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So there we go – not a huge amount of movement right at the top of my list but there have been some really great maps over the last three years.

What have I missed? Drop a comment below or find me on Twitter (@greghorrorshow)

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Persona 4 Golden – Review (Vita)

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As someone who has never played, or been interested in playing, a Japanese Role Playing Game (JRPG), such as Final Fantasy or Valkyria Chronicles, I was intrigued to see Persona 4 Golden essentially clear up the Vita Game Of The Year awards at most gaming sites last year.

Released back in 2012 in the US/Japan the game finally arrived to Europe in February. Having read from practically every gaming site I trust/respect that this was the best Vita game out and one of the best JRPG’s around I felt obliged to give it a try.

The jazzy intro left me with a smile on my face but also a quizzically raised eyebrow as I wondered exactly what I had let myself in for.

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The game is a year in the life of Yu Narukami as he transers schools to spend a year living with his Uncle in a small town called Inaba. You have control over his life, from schoolwork to making friends and even deciding on where to work part time. While the story doesn’t change your decisions do affect your relationships throughout the game.

And Persona 4 Golden is all about relationships. Whether it’s your friends or relatives, everything you do has a knock on effect on what the game calls your ‘Social Links’. The better your social links the more powerful your (and your allies) Personas can become when fighting shadows.

Oh, did I forget to mention as well as Yu Narukami’s daily life of school and work you also FALL INTO TV’s AND BATTLE SHADOW MONSTERS 😆

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Without getting too spoilerific, you discover that you can access this other world through the TV. After a spate of murders in Inaba, you realise they are tied to the other world. You and your friends decide to try and save whoever might be the next victim.

Because I hadn’t played a game like this before I put Persona 4 Golden on ‘Very Easy’ and to be honest this was probably a wise move. I died in battle only a handful of times and when I did was able to revive on the spot with full health. While this reduced the challenge of combat it enabled me to get to grips with the game without becoming frustrated. It also meant I was free to concentrate on the social side of the game and just enjoy the story.

And what a story it is. Traditionally Japanese games have been a bit more ‘out there’ than Western titles (see Bayonetta/Vanquish/Metal Gear Solid) and Persona 4 Golden is no different but the game also deals with some interesting themes – loneliness, responsibility and even coming to terms with one’s masculinity. It might be wrapped up in J-Pop gloss but Persona is definitely full of great character arcs.

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The characters are well written and by the end of the game I genuinely cared about them. It’s not often that happens with game characters – probably The Walking Dead, Mass Effect and Uncharted games are the most recent examples I can think of.

As you build relationships with the other characters you’ll get different options in terms of who to spend time with and the game often gives you a few options when you only have time for one. You may even eventually get a girlfriend (or several if that’s more your ‘style’) and the game does a good job of conveying the slightly embarrassing beginnings of a school relationship at that age.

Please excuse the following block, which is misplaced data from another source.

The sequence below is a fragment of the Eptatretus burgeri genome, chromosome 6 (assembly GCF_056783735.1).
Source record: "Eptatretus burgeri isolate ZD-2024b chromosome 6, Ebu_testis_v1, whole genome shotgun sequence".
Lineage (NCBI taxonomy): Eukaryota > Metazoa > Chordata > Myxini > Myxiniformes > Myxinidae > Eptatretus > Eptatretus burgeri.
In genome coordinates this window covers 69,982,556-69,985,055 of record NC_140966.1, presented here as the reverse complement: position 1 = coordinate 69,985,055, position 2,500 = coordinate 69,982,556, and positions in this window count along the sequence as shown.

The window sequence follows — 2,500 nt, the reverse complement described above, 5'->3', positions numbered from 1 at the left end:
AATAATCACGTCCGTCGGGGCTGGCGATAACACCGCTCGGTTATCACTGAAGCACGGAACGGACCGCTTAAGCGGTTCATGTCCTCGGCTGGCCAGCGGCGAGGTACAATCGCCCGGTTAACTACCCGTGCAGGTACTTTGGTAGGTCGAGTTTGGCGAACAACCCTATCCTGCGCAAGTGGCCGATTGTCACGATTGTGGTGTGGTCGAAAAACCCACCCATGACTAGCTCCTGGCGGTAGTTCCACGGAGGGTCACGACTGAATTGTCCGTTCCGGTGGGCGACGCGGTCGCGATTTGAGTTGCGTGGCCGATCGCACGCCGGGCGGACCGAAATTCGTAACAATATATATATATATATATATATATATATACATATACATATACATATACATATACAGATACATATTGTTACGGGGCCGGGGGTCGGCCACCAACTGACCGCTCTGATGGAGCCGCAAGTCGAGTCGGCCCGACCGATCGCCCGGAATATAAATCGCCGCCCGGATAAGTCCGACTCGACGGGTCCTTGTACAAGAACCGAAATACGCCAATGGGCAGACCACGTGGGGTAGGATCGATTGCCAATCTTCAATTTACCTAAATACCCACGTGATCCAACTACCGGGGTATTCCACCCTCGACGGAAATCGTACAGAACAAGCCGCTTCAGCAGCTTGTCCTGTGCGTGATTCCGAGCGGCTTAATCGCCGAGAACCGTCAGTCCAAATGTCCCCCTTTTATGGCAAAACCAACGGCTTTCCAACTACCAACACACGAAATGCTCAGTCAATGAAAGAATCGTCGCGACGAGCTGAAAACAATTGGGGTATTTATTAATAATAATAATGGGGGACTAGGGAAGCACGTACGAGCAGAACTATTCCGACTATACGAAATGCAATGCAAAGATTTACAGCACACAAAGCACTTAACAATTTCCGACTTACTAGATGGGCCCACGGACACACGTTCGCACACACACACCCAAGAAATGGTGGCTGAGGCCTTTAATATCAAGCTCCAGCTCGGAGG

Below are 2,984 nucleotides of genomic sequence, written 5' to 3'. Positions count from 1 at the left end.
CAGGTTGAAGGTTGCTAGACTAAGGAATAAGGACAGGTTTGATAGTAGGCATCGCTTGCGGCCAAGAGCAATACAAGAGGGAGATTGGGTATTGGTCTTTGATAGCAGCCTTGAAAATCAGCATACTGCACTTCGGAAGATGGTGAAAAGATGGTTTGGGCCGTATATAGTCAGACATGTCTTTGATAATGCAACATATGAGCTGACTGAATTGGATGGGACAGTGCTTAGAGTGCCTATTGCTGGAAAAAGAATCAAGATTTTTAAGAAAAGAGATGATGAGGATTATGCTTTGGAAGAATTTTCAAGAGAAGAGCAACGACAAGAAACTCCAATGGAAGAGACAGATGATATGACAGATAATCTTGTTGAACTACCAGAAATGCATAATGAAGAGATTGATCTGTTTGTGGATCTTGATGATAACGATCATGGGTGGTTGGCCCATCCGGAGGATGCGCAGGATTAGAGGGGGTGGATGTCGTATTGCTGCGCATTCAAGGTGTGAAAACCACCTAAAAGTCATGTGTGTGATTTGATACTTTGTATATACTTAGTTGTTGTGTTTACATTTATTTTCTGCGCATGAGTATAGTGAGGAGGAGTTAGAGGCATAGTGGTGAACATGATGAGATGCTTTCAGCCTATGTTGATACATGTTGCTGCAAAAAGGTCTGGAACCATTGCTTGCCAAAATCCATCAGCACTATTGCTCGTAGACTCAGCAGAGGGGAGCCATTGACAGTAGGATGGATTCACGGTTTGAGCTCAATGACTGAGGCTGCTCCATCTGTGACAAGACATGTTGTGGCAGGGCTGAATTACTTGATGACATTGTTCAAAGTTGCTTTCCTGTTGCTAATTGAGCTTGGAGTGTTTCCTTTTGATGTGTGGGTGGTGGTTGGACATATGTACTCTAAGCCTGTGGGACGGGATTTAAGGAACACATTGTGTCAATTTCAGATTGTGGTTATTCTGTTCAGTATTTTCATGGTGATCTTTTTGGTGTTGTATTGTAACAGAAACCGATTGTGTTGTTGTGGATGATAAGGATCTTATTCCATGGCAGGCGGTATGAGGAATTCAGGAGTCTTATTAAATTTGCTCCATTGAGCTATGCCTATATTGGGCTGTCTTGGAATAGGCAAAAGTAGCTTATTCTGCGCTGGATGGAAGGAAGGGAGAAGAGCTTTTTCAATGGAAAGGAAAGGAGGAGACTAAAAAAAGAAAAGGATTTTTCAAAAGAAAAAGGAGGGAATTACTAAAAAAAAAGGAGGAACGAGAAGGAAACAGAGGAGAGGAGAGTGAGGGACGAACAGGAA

The difference between this and other games with social options is that Persona 4 Golden isn’t just a case of ‘this person likes/dislikes you’ it’s that in forging and building these relationships you are effectively levelling up. Even studying and doing well at school gives you bonuses. It means that of all the 41 hours I ploughed into the game not a minute was wasted. There was no filler.

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The combat is based around fighting monsters in dungeons that are themed around various thoughts/fears of the townspeople. You have the ability to call on monsters of your own (Personas) to aid you and you’ll always be with a few of your friends (another difficult choice, who do you take with you?). You walk around the dungeon freely in third person and once an encounter is initiated the action moves to a turn based setting.

I won’t go into story details beyond the above but I enjoyed it and thought it did a good job of maintaining the mystery of events until the reveal. One word of advice though, keep 3 or 4 rolling saves because it is VERY easy to miss the real ending of the game. First time out I got a disappointing ending that skipped 3 months of in-game time (around 8/10 hours of gameplay) so keep a spare save ready to go back if needed.

Even going back and getting the proper ending I still missed a part of the game and didn’t have a back up (thinking I’d finished) so I will have try and get to that on my next playthrough. Yep I plan to go back through the game again, this time on a more competitive setting.

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I didn’t imagine Persona 4 Golden would grab me so hard if I’m honest – as I said at the outset I’ve never been interested in this type of game before but I’ll be keeping an eye on the genre now and hopefully might find some other great experiences for my Vita.

If you have a Vita then I can’t recommend this enough, Persona 4 Golden is a fantastic game that offers a lot more than just turn based combat and will leave you wanting more at each turn.

Rating: 10/10